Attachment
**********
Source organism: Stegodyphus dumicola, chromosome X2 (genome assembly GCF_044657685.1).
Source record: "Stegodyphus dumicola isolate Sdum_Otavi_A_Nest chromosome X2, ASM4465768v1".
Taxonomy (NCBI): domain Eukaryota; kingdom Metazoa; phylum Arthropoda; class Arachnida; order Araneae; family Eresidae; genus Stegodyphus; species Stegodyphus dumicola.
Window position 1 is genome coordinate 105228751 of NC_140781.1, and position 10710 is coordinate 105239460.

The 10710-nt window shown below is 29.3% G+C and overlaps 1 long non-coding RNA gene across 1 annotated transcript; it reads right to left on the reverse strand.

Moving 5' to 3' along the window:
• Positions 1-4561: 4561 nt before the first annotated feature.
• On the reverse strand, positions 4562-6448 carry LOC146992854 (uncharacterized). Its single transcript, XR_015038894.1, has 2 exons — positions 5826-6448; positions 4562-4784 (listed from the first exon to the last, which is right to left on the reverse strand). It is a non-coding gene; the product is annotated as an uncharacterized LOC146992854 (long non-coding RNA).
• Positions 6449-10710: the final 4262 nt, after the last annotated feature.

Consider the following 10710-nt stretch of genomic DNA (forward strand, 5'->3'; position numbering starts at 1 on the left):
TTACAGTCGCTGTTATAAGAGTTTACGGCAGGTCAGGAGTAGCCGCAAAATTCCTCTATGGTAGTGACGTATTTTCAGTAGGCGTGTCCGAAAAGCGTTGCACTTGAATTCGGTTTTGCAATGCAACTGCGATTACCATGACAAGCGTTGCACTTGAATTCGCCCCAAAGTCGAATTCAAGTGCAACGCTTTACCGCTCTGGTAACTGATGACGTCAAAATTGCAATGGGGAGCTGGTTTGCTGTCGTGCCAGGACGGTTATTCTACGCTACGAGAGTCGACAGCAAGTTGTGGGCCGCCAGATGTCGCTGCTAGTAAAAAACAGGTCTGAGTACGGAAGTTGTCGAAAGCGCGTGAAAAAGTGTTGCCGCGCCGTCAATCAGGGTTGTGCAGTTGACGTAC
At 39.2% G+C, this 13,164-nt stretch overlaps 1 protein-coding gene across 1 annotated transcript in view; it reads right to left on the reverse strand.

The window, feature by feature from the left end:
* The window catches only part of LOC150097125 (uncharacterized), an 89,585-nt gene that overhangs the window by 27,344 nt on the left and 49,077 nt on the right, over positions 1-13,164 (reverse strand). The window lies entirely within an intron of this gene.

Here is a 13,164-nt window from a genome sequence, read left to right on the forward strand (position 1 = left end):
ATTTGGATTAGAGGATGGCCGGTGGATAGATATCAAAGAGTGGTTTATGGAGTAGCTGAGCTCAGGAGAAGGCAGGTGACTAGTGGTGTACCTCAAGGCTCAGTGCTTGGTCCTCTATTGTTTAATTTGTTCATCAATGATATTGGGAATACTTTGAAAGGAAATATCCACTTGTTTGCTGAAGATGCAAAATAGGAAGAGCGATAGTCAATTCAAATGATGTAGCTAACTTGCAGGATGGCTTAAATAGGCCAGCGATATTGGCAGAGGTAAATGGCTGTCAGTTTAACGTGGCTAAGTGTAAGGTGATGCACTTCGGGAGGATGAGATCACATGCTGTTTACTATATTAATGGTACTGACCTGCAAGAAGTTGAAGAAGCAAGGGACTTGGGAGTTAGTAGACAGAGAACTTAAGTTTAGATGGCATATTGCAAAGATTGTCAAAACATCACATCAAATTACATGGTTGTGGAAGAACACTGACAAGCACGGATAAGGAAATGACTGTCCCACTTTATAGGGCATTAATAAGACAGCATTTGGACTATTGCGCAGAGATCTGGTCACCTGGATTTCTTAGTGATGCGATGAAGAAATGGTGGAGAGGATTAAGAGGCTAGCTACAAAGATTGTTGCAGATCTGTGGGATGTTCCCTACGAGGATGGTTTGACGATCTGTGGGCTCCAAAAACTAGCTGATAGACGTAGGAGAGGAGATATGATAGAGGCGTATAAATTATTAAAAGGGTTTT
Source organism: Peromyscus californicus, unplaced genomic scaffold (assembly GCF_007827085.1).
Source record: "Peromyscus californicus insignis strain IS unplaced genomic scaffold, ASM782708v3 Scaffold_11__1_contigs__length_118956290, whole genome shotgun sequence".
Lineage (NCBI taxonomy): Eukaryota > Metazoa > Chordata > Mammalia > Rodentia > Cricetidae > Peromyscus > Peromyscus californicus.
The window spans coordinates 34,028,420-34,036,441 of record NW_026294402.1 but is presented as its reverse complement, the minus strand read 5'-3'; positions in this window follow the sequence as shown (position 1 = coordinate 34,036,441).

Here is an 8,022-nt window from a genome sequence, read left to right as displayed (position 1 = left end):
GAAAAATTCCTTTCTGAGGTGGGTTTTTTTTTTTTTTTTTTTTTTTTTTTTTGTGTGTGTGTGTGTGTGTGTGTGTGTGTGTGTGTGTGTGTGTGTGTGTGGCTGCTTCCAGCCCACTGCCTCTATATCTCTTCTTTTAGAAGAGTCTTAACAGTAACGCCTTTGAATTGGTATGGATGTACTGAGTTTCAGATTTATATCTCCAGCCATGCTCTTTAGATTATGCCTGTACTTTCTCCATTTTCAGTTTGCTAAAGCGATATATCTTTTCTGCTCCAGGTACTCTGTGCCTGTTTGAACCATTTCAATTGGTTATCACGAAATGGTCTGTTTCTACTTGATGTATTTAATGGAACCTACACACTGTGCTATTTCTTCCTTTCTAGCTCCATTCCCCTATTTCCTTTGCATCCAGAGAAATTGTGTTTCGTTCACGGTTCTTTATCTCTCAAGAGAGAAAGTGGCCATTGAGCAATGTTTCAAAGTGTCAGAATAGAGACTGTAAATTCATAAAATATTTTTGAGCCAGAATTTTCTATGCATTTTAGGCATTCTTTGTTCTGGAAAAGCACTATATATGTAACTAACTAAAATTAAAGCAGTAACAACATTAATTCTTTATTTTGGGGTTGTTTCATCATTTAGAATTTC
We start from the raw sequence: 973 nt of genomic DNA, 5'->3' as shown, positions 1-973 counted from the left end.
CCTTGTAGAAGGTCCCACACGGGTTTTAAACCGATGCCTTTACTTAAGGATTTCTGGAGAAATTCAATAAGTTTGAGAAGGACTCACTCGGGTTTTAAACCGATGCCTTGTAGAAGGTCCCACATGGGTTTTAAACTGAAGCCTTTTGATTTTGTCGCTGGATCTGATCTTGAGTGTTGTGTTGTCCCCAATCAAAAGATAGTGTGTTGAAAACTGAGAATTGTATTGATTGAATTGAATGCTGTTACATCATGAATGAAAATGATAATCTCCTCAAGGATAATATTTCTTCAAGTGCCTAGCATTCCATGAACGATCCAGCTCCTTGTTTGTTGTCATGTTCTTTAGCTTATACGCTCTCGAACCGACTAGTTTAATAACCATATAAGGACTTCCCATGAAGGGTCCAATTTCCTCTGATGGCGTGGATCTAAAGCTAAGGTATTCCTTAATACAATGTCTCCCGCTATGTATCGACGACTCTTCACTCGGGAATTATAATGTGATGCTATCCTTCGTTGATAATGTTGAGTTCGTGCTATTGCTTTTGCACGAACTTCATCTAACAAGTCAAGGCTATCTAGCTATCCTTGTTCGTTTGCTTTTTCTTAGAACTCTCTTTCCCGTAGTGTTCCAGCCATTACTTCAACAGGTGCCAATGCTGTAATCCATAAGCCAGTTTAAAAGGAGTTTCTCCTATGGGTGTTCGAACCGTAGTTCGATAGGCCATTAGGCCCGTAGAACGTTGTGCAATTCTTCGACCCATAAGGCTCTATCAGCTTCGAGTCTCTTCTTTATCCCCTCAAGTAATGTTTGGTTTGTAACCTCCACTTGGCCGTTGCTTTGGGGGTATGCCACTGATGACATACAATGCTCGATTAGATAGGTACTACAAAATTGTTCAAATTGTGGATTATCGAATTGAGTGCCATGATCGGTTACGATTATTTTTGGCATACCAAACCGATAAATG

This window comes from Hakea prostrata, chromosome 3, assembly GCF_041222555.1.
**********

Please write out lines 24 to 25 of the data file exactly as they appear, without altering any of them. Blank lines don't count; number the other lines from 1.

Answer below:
CCTTGTAGAAGGTCCCACACGGGTTTTAAACCGATGCCTTTACTTAAGGATTTCTGGAGAAATTCAATAAGTTTGAGAAGGACTCACTCGGGTTTTAAACCGATGCCTTGTAGAAGGTCCCACATGGGTTTTAAACTGAAGCCTTTTGATTTTGTCGCTGGATCTGATCTTGAGTGTTGTGTTGTCCCCAATCAAAAGATAGTGTGTTGAAAACTGAGAATTGTATTGATTGAATTGAATGCTGTTACATCATGAATGAAAATGATAATCTCCTCAAGGATAATATTTCTTCAAGTGCCTAGCATTCCATGAACGATCCAGCTCCTTGTTTGTTGTCATGTTCTTTAGCTTATACGCTCTCGAACCGACTAGTTTAATAACCATATAAGGACTTCCCATGAAGGGTCCAATTTCCTCTGATGGCGTGGATCTAAAGCTAAGGTATTCCTTAATACAATGTCTCCCGCTATGTATCGACGACTCTTCACTCGGGAATTATAATGTGATGCTATCCTTCGTTGATAATGTTGAGTTCGTGCTATTGCTTTTGCACGAACTTCATCTAACAAGTCAAGGCTATCTAGCTATCCTTGTTCGTTTGCTTTTTCTTAGAACTCTCTTTCCCGTAGTGTTCCAGCCATTACTTCAACAGGTGCCAATGCTGTAATCCATAAGCCAGTTTAAAAGGAGTTTCTCCTATGGGTGTTCGAACCGTAGTTCGATAGGCCATTAGGCCCGTAGAACGTTGTGCAATTCTTCGACCCATAAGGCTCTATCAGCTTCGAGTCTCTTCTTTATCCCCTCAAGTAATGTTTGGTTTGTAACCTCCACTTGGCCGTTGCTTTGGGGGTATGCCACTGATGACATACAATGCTCGATTAGATAGGTACTACAAAATTGTTCAAATTGTGGATTATCGAATTGAGTGCCATGATCGGTTACGATTATTTTTGGCATACCAAACCGATAAATG

This window comes from Hakea prostrata, chromosome 3, assembly GCF_041222555.1.